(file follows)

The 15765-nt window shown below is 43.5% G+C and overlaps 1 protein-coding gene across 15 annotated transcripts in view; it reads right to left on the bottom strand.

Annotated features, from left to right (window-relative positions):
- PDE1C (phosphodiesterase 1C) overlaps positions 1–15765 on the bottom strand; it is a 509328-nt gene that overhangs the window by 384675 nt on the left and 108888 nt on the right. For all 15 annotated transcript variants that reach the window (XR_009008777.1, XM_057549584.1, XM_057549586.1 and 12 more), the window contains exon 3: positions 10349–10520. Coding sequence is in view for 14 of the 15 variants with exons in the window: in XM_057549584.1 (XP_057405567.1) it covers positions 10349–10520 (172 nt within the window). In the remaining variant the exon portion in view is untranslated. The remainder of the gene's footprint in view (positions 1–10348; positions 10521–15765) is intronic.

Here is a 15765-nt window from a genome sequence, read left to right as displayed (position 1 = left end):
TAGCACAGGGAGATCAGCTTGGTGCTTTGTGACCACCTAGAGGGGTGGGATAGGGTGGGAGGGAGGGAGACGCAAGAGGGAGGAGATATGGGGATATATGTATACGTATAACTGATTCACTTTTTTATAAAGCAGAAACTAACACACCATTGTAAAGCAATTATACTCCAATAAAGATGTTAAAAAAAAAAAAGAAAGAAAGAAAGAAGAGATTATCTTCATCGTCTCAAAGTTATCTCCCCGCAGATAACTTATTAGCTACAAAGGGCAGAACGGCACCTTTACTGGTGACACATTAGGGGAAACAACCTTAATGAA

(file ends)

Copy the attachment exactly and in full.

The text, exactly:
The 15765-nt window shown below is 43.5% G+C and overlaps 1 protein-coding gene across 15 annotated transcripts in view; it reads right to left on the bottom strand.

Annotated features, from left to right (window-relative positions):
- PDE1C (phosphodiesterase 1C) overlaps positions 1–15765 on the bottom strand; it is a 509328-nt gene that overhangs the window by 384675 nt on the left and 108888 nt on the right. For all 15 annotated transcript variants that reach the window (XR_009008777.1, XM_057549584.1, XM_057549586.1 and 12 more), the window contains exon 3: positions 10349–10520. Coding sequence is in view for 14 of the 15 variants with exons in the window: in XM_057549584.1 (XP_057405567.1) it covers positions 10349–10520 (172 nt within the window). In the remaining variant the exon portion in view is untranslated. The remainder of the gene's footprint in view (positions 1–10348; positions 10521–15765) is intronic.

Here is a 15765-nt window from a genome sequence, read left to right as displayed (position 1 = left end):
TAGCACAGGGAGATCAGCTTGGTGCTTTGTGACCACCTAGAGGGGTGGGATAGGGTGGGAGGGAGGGAGACGCAAGAGGGAGGAGATATGGGGATATATGTATACGTATAACTGATTCACTTTTTTATAAAGCAGAAACTAACACACCATTGTAAAGCAATTATACTCCAATAAAGATGTTAAAAAAAAAAAAGAAAGAAAGAAAGAAGAGATTATCTTCATCGTCTCAAAGTTATCTCCCCGCAGATAACTTATTAGCTACAAAGGGCAGAACGGCACCTTTACTGGTGACACATTAGGGGAAACAACCTTAATGAA